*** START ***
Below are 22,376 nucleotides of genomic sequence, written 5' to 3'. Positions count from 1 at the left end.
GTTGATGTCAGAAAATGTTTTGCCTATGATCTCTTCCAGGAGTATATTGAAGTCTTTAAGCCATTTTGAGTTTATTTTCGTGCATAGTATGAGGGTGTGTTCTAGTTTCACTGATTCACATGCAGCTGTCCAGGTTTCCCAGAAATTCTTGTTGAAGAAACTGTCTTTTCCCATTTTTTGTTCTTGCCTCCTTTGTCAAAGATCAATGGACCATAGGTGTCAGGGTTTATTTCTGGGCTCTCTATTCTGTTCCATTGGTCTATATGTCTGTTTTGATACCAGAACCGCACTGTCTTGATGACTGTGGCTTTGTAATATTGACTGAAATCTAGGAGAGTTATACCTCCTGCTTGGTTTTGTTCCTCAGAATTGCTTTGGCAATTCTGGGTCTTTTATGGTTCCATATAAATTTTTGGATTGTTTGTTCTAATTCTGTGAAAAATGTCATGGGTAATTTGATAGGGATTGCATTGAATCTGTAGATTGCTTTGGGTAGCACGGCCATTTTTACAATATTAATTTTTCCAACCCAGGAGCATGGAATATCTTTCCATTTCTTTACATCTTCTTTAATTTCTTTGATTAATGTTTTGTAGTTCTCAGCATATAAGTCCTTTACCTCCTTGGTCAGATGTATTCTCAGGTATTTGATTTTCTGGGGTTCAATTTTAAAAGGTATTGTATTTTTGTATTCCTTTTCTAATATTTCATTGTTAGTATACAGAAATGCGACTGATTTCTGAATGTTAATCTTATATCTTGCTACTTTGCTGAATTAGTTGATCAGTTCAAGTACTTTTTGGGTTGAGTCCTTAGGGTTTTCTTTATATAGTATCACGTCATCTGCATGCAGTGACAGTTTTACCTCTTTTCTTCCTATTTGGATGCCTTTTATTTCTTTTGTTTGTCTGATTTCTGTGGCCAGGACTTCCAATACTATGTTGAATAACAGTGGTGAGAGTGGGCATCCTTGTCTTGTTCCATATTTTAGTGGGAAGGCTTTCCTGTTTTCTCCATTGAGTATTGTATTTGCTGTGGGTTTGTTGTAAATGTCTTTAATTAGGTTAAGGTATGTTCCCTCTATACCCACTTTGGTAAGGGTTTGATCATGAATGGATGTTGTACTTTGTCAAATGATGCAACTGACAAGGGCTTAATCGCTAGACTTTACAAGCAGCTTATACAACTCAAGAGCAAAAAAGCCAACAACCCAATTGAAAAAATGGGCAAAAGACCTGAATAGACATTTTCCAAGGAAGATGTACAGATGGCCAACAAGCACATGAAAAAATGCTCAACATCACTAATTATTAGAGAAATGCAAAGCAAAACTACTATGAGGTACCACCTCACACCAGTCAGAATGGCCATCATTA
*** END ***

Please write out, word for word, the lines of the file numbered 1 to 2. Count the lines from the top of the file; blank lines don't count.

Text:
Below are 22,376 nucleotides of genomic sequence, written 5' to 3'. Positions count from 1 at the left end.
GTTGATGTCAGAAAATGTTTTGCCTATGATCTCTTCCAGGAGTATATTGAAGTCTTTAAGCCATTTTGAGTTTATTTTCGTGCATAGTATGAGGGTGTGTTCTAGTTTCACTGATTCACATGCAGCTGTCCAGGTTTCCCAGAAATTCTTGTTGAAGAAACTGTCTTTTCCCATTTTTTGTTCTTGCCTCCTTTGTCAAAGATCAATGGACCATAGGTGTCAGGGTTTATTTCTGGGCTCTCTATTCTGTTCCATTGGTCTATATGTCTGTTTTGATACCAGAACCGCACTGTCTTGATGACTGTGGCTTTGTAATATTGACTGAAATCTAGGAGAGTTATACCTCCTGCTTGGTTTTGTTCCTCAGAATTGCTTTGGCAATTCTGGGTCTTTTATGGTTCCATATAAATTTTTGGATTGTTTGTTCTAATTCTGTGAAAAATGTCATGGGTAATTTGATAGGGATTGCATTGAATCTGTAGATTGCTTTGGGTAGCACGGCCATTTTTACAATATTAATTTTTCCAACCCAGGAGCATGGAATATCTTTCCATTTCTTTACATCTTCTTTAATTTCTTTGATTAATGTTTTGTAGTTCTCAGCATATAAGTCCTTTACCTCCTTGGTCAGATGTATTCTCAGGTATTTGATTTTCTGGGGTTCAATTTTAAAAGGTATTGTATTTTTGTATTCCTTTTCTAATATTTCATTGTTAGTATACAGAAATGCGACTGATTTCTGAATGTTAATCTTATATCTTGCTACTTTGCTGAATTAGTTGATCAGTTCAAGTACTTTTTGGGTTGAGTCCTTAGGGTTTTCTTTATATAGTATCACGTCATCTGCATGCAGTGACAGTTTTACCTCTTTTCTTCCTATTTGGATGCCTTTTATTTCTTTTGTTTGTCTGATTTCTGTGGCCAGGACTTCCAATACTATGTTGAATAACAGTGGTGAGAGTGGGCATCCTTGTCTTGTTCCATATTTTAGTGGGAAGGCTTTCCTGTTTTCTCCATTGAGTATTGTATTTGCTGTGGGTTTGTTGTAAATGTCTTTAATTAGGTTAAGGTATGTTCCCTCTATACCCACTTTGGTAAGGGTTTGATCATGAATGGATGTTGTACTTTGTCAAATGATGCAACTGACAAGGGCTTAATCGCTAGACTTTACAAGCAGCTTATACAACTCAAGAGCAAAAAAGCCAACAACCCAATTGAAAAAATGGGCAAAAGACCTGAATAGACATTTTCCAAGGAAGATGTACAGATGGCCAACAAGCACATGAAAAAATGCTCAACATCACTAATTATTAGAGAAATGCAAAGCAAAACTACTATGAGGTACCACCTCACACCAGTCAGAATGGCCATCATTA